Ed Legget co-manages the Artemis UK Select Fund alongside Ambrose Faulks.
Ed Legget explains why the impact of the cost-of-living squeeze on the UK’s consumer discretionary stocks may be less severe than the market is expecting. As inflation peaks and investors look towards a return to rising real incomes, we see scope for the multiples being awarded to these stocks to expand significantly – and rapidly.
- The outlook for the UK’s consumer-focused stocks is far more positive than their modest valuation multiples would suggest.
- Worries about the cost-of-living crisis focus on energy and inflation, but largely ignore record savings and rapidly rising growth in nominal wages.
- We expect a combination of rising nominal wages and a decline in the savings ratio to support consumer spending through 2022.
- Those industries that were hardest hit by the pandemic have seen the greatest reductions in capacity. These seem likely to command the strongest pricing power as demand returns.
Having featured prominently in strategists’ notes since the autumn, the cost-of-living ‘crisis’ is now rarely off the front pages of the press. That’s understandable: utility bills and fuel prices have undergone a step change and rising National Insurance contributions are biting into take-home pay. The squeeze on UK consumers is nearing its peak. Investors, meanwhile, have responded by shunning anything that will suffer from the consumer squeeze; share prices of consumer discretionary stocks have fallen sharply this year.
The underperformance of the general retail sector relative to the broader UK market (yellow line in Chart 1) this year has been significantly greater than it was during the first Covid lockdown. Remember this was a time when the majority of these businesses were forced to close and were burning cash. Yet at the same time, consensus earnings forecasts for this sector have broadly continued to improve (the red line shows the earnings forecast for the year ahead; the green line shows the earnings forecast for 2023).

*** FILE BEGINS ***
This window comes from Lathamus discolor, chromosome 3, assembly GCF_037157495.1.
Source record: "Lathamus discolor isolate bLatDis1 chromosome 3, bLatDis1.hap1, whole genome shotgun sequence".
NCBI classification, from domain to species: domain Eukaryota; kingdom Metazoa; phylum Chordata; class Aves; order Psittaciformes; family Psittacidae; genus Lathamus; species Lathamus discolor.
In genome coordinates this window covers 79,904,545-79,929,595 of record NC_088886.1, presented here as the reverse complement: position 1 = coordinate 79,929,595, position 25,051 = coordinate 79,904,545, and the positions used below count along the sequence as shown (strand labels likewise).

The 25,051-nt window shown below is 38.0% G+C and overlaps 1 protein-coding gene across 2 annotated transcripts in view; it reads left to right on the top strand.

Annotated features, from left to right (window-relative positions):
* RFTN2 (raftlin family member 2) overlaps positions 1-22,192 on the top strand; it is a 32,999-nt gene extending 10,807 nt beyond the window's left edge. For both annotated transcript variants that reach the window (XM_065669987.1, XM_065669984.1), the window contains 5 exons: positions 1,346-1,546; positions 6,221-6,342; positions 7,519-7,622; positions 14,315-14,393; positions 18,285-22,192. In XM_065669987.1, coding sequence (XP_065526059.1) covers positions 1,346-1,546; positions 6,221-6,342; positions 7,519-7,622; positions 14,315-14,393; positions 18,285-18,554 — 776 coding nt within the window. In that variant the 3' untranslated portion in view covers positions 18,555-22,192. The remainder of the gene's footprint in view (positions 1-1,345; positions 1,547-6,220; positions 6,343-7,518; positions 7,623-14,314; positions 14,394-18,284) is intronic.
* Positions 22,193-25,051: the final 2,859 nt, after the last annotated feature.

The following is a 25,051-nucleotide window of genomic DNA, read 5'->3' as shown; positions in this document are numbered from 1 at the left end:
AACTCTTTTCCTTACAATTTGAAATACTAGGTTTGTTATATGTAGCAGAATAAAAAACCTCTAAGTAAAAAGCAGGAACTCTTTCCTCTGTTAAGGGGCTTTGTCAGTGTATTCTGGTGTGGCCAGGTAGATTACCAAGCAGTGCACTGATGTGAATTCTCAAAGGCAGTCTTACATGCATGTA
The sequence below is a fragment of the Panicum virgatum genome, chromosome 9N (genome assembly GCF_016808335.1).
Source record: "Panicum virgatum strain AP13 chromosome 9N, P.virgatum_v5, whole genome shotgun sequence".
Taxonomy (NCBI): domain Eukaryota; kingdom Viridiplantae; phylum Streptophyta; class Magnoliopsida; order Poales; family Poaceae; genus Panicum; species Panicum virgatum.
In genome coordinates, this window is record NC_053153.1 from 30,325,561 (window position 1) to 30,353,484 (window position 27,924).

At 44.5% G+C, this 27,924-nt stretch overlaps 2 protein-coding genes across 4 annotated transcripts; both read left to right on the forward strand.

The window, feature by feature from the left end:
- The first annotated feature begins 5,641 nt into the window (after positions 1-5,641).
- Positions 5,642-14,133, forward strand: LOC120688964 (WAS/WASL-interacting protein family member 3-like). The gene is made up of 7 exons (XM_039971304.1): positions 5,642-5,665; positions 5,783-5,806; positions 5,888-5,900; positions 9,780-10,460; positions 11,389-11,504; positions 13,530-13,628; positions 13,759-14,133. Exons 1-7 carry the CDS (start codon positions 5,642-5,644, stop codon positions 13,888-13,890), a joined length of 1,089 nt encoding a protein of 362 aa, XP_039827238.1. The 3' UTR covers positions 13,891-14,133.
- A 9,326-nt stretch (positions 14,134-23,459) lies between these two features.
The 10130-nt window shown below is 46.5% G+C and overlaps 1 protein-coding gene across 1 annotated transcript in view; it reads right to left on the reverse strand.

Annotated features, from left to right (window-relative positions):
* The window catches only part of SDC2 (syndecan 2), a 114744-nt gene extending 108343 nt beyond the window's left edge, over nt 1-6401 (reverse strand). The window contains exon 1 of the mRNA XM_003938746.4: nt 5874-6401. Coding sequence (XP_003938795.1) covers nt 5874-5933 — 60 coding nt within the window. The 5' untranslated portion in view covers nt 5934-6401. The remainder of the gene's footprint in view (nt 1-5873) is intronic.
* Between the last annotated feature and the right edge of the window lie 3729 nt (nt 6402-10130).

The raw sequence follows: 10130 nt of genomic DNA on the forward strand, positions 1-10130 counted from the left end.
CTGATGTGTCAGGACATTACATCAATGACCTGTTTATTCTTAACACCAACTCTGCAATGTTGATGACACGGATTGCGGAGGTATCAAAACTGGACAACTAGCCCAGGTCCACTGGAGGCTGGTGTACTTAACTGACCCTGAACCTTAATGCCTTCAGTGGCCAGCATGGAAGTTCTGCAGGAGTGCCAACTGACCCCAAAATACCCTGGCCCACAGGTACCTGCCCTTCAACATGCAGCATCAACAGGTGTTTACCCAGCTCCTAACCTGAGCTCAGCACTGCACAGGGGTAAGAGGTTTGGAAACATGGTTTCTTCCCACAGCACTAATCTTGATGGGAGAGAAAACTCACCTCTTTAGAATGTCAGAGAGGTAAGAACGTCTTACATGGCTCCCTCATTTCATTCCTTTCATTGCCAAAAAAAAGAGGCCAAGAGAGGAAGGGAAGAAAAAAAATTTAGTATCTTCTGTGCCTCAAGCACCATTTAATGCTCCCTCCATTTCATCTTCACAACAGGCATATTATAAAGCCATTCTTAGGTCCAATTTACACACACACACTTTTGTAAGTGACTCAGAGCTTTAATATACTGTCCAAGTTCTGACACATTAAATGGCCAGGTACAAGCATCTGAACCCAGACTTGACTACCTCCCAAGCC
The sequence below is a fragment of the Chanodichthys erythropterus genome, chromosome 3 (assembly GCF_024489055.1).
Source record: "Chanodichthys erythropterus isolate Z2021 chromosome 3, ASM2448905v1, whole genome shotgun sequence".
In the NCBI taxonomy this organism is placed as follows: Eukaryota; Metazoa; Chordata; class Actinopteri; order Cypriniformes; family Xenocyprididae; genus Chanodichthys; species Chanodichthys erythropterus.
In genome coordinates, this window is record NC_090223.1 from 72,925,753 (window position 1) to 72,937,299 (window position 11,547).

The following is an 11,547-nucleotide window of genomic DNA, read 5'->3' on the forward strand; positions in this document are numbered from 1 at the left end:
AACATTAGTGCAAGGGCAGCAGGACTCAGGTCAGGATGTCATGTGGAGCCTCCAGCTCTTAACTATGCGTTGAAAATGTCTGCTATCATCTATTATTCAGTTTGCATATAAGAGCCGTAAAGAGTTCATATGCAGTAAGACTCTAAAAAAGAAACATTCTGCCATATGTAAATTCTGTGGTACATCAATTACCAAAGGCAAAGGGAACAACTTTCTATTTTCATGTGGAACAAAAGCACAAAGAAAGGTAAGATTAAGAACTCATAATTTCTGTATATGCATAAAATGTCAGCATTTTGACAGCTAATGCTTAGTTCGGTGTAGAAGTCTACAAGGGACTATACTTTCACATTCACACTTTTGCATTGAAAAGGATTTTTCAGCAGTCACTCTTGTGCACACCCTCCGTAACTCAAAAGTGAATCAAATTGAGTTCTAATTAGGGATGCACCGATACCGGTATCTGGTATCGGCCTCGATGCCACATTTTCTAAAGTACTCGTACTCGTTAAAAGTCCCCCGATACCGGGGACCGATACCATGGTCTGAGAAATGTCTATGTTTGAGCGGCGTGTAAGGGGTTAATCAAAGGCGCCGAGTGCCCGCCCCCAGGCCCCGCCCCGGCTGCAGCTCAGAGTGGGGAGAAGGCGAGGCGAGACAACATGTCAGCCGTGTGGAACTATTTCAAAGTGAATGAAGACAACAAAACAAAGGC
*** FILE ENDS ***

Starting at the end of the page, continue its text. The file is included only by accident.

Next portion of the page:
Chart 1: Retailers have underperformed dramatically over the year to date despite the fact that earnings forecasts for the sector are broadly unchanged
The result of this sharp divergence between share prices and earnings has been a dramatic de-rating of the retail sector. The moves have been so sharp that investors appear to be expecting a slew of dramatic profit warnings over the coming months.
Updates from consumer companies have been encouraging
Given that inflation has been rising for some time, we might have expected to see early signs of a weakening consumer in the results from at least some of the UK’s consumer-focused companies. But company results and updates show almost the opposite: we would struggle to name a single quoted UK consumer stock that has warned on the top line this year.
In fact, companies have reported robust trading. Hollywood Bowl, for example, notes that, thanks to ‘exceptionally strong demand’, its sales are up 36% on 2019 on a like-for-like basis. In a different sector, both Jet2 and easyJet have reported that bookings for the peak summer season are currently ahead of the equivalent period of 2019 on both pricing and volume. As anyone who has been through an airport recently can testify, demand has returned so quickly that the industry is struggling to keep up. We see a similar story from house-builders; they are now getting close to having pre-sold all their expected output for this year.
So why is consumer spending not slowing sharply?
It remains our view that the consensus continues to ignore the strength of consumers’ balance sheets. This is thanks to the excess deposits they built up through Covid – and lower unsecured borrowing for those who have limited savings. Spending some of this cash through a declining savings ratio – and returning to building up balances on credit cards for bigger-ticket items such as holidays – is something that UK consumers have historically done whenever perceived job security is high. We believe this is the case today. The official unemployment rate is 3.8% and there are a record 1.3 million job vacancies in the UK.